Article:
As the story begins, Mr. Holmes (Michael Mendelson) coldly ignores and shuns his closest companions, Dr. Watson (Tim Blough) and Mrs. Hudson (Jane Fellows).  With that accomplished, he sits alone on Christmas Eve to contemplate his barren existence.  Thus arrives Moriarty (Tobias Anderson) from the grave.  As penance for all his evil doings, he forewarns Sherlock of visits he will have of three spirits, sent to alter his behavior.

The first spirit (Nathan Crosby) illuminates a lonely youth (Matthew Kerrigan) of Holmes, where he alienates himself from his family and his true love, Becky (Melissa Whitney).  The second spirit (Gary R. Powell) exposes the present day, in which he is a silent witness to those around him, as to how much he really is loved and needed.  The third spirit propels him to a future in which the world is ravaged by war and destruction, and he will become a Moriarty-like contributor.

I think we all know the outcome.  Holmes sees the errors of his ways and becomes a changed man.  He is redeemed.  He embraces his friends and Christmas and even solves a mystery in the bargain.  Such is the Beauty of this Season!

The entire cast (as mentioned) is wonderful.  Most of them play numerous roles and do them all very well.  They are all articulate and precise in their speech, lending well to the diverse portrayals of each of their characters.

Outstanding among the supporting players are Mr. Anderson (Moriarty, et. al.), a veteran of many years in Portland theatre.  He shines in every role he plays.  Next he will be seen in a one-man show, The Illustrated Bradbury, based on stories by one of my favorite authors, Ray Bradbury.  It will be produced by Theatre/Theater in the Spring. 

Also Gary R. Powell (Spirit 2, et. al.), another long-time Portland veteran is a joy to watch in the many incarnations he creates on the stage.  (I had the pleasure of acting with him many moons ago in The Firebugs.)  A true professional.  And Mr. Blough gives a heart-felt performance as Watson.  You see the complexity of his emotions toward his friend, Holmes, and the hurt he must feel when pushed away.

And the acting of Holmes by Mr. Mendelson (another local veteran) is spot on.  He has the right look and feel (script notwithstanding) of the character.  His range of emotions of this (uneasy) marriage of Ebenezer and Sherlock seems quite genuine.  This character dominates the story and the actor must likewise do so with the role, as he does.

The scenic design by Jeff Seats is pliable and works well in the many settings that are called for in the story.  Likewise, the direction by Mr. Kretzu keeps the action flowing, in and out of the different scenes, with nary a misstep as to where they are, sometimes with only minimal settings as a suggestion.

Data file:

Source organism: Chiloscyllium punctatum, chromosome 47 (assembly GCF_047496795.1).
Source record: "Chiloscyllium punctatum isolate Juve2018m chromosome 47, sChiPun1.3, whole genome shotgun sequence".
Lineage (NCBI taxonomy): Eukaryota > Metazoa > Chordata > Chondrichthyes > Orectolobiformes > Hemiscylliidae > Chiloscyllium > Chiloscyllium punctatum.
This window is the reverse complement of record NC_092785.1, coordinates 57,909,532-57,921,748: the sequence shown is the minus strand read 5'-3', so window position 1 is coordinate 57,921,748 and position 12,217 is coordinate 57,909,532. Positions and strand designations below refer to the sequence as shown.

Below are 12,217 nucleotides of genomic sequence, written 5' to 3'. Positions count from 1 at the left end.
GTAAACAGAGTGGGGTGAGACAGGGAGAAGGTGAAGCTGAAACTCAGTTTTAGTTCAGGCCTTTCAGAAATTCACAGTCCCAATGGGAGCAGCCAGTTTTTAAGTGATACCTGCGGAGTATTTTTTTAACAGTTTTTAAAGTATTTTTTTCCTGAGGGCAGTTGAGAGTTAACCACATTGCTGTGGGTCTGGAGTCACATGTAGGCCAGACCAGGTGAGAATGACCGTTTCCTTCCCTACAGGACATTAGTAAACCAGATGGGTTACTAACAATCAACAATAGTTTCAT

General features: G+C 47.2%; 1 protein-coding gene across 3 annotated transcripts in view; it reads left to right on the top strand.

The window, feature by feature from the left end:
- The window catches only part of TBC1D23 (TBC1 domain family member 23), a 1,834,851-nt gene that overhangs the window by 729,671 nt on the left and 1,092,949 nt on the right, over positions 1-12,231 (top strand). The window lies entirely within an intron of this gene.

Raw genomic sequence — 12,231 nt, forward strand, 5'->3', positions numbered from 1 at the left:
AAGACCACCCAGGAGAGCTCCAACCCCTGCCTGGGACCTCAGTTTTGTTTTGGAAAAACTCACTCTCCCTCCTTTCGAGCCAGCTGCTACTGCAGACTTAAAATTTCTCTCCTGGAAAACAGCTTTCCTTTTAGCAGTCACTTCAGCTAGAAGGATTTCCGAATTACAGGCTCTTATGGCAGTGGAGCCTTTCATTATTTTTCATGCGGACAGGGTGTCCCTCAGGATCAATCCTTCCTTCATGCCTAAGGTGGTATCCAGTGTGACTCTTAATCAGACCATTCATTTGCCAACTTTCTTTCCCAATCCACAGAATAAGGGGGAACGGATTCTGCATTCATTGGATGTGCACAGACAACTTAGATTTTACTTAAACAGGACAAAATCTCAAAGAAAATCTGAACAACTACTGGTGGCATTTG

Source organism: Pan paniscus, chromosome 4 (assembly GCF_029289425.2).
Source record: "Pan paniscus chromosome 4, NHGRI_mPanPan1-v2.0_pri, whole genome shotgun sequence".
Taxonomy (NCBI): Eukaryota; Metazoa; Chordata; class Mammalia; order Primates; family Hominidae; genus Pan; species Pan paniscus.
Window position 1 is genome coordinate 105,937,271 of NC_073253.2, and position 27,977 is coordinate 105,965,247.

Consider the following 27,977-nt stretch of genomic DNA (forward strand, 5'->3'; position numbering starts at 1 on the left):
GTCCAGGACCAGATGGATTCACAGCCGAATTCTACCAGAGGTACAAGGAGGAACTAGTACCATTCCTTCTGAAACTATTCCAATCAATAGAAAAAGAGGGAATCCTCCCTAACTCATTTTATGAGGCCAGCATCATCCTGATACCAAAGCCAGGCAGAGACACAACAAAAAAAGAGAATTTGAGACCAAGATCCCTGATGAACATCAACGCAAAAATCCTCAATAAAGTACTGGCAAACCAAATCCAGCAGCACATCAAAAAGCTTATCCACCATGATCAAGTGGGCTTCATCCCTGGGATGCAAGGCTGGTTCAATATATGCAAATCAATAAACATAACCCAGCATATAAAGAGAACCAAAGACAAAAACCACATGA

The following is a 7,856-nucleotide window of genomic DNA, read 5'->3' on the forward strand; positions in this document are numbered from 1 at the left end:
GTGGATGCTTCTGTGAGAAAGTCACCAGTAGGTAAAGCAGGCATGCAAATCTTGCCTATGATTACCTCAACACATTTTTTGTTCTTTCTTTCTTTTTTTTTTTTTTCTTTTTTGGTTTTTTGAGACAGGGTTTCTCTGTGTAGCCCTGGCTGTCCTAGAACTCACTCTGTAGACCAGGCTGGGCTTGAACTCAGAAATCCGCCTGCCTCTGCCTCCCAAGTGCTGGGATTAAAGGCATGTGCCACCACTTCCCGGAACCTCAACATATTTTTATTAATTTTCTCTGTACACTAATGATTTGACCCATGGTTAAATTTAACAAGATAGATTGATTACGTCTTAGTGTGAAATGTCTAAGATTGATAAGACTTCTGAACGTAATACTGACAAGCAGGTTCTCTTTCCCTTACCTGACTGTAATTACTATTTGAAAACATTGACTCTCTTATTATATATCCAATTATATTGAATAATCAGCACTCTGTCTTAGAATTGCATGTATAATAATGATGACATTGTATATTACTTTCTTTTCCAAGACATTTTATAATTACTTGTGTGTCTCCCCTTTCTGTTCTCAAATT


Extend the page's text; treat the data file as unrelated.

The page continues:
The costumes, on the other hand, don’t always succeed.  The flimsy “mask” of the  first spirit is an amateurish attempt at anonymity.  The costume of Spirit 2 is silly, at best, looking like a giant leprechaun.  Spirit 3 fits the setting of the future (as written), being an industrial black smoke stack, but it comes across more of a toy than anything scary, albeit the  mechanics of it, (the same, I assume, as the boat in their Jack Goes Boating) is quite effective.  This, of course, could all be called for in the script and, if so, is not the fault of the Costume Designer (Jessica Bobillot).  The rest of the costumes are quite compelling.

The fault, then, “lies not in our ‘stars,’” but in the material.  The attempt of meshing two famous, legendary, fictional characters into one story is dangerous from the outset.  You must, at least, have two compatible genres and, in this case, you don’t.  Yes, they are both  written by British authors about loners “living” at approximately the same time (late 1800’s).  But that is where the resemblance ends.

Dickens’s Scrooge, is a morality character, journeying in a tale about “sin” and redemption.  Doyle’s Holmes is a brilliant detective solving crimes.  In Longenbaugh’s interpretation, Holmes, in the first act, is simply mean-spirited toward his closest companions for no apparent reason.  (Yes, Doyle’s Holmes can be aloof, arrogant and aggravating at times toward people but never deliberately mean.) 

And his childhood doesn’t really seem so bleak (except for his mother dying) as his brother, Mycroft, seems very supportive and he obviously has the love of Becky.  But, again,for no discernible reason, he spurns both of these gestures of warmth.